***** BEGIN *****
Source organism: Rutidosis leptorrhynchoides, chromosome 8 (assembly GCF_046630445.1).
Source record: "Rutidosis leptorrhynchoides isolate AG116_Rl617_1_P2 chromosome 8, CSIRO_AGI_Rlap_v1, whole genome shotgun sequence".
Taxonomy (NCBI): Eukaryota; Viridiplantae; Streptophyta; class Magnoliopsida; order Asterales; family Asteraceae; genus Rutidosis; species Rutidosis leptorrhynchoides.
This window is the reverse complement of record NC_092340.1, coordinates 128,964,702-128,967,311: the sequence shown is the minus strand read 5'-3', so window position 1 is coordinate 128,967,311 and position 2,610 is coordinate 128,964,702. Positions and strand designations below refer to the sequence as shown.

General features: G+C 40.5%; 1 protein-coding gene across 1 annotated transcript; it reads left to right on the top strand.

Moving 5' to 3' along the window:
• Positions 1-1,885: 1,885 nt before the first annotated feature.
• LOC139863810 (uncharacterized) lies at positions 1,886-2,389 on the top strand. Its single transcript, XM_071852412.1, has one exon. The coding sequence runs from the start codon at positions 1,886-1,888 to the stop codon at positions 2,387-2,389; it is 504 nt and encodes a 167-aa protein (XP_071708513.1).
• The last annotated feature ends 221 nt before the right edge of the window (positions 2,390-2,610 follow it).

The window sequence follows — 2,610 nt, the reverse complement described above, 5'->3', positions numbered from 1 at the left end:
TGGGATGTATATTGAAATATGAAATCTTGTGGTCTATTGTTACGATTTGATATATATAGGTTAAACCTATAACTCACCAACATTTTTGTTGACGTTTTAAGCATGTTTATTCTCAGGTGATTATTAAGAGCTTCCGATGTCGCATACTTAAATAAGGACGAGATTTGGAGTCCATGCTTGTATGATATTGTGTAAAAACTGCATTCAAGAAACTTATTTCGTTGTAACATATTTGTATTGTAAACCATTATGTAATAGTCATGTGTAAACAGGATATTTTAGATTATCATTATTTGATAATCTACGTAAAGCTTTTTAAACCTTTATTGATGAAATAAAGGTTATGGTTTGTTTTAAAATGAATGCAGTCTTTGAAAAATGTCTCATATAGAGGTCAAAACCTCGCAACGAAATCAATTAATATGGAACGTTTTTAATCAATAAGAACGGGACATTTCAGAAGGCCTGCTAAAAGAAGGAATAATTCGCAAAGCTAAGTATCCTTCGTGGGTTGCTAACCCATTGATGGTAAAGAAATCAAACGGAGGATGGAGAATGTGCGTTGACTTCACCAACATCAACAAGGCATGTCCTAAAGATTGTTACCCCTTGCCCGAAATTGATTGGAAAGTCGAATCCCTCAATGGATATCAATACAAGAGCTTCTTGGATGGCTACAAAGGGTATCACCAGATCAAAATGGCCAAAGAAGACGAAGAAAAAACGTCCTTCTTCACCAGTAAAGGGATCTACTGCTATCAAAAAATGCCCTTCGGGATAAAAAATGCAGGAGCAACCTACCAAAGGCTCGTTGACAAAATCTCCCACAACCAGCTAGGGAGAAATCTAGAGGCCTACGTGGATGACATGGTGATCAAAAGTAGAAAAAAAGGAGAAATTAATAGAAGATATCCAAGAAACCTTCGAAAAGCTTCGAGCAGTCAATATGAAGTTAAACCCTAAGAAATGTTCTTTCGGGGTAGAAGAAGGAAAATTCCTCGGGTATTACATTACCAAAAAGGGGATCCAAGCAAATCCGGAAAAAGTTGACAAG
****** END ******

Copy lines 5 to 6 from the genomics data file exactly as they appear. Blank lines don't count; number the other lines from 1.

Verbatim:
General features: G+C 40.5%; 1 protein-coding gene across 1 annotated transcript; it reads left to right on the top strand.

Moving 5' to 3' along the window: